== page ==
Re: [PrimeNumbers] Interesting Sets of Three Consecutive Primes
- Bill Sindelar wrote:
> Jens thank you for your quick response. But you have me stumped. Can IYes, that is correctly interpreted. My formulation:
> interpret your response as follows?
> Yes, there exist sets of 3 CONSECUTIVE primes P, Q and R, such that the
> PRODUCT (2*Q* R) is equal to the SUM of 2 distinct PRIMES S<T, whose
> DIFFERENCE (T-S) is divisible by the SUM (Q+R) and yields a QUOTIENT
> WHICH EQUALS P. However, if the 3 consecutive primes are in arithmetical
> progression, with the sole exception of P=3, Q=5, R=7, then no such sets
> can exist.
"There are cases of consecutive primes P, Q, R such that Q*R +/- P*(Q+R)/2 are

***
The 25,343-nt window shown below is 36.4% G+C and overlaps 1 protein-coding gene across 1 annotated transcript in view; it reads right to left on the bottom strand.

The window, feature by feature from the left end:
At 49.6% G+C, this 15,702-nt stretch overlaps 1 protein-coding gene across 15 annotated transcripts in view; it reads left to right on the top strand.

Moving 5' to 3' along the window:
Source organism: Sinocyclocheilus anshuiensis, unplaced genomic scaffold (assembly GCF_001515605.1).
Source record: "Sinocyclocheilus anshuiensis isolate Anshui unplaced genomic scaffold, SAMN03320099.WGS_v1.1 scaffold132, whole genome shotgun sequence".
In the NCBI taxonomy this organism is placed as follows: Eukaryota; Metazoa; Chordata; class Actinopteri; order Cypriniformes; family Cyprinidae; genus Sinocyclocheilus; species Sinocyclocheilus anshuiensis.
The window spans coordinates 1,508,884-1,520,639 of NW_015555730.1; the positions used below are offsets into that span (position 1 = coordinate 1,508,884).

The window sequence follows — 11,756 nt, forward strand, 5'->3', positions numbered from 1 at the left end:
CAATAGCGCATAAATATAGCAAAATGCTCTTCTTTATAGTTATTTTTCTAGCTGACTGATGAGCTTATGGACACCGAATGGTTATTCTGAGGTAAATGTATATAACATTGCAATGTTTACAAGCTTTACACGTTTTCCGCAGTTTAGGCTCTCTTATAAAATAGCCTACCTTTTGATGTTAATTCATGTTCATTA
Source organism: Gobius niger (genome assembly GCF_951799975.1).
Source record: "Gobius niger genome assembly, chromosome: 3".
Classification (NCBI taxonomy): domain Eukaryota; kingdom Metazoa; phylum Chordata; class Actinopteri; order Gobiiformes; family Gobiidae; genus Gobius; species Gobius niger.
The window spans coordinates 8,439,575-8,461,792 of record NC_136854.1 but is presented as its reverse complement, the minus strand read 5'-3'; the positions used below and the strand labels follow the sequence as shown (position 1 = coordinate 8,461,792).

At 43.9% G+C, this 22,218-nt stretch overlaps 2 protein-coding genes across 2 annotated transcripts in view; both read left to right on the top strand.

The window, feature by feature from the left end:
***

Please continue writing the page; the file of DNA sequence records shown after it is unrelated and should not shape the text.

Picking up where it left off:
is simply a rewording of your slightly convoluted:
"There exist ..... which equals P".
You can check this by setting S, T = Q*R +/- P*(Q+R)/2.
P, Q, R = 10^100+8556049 + 0, 78, 464 is a solution found in a few minutes
Heuristics support infinitely many solutions (reminds of twin prime
conjecture) but I have no idea how to prove it.
If P, Q, R, is an AP3 solution other than 3, 5, 7, then your S cannot be prime
since 3 always divides it when S and T meet the other conditions.
Jens Kruse Andersen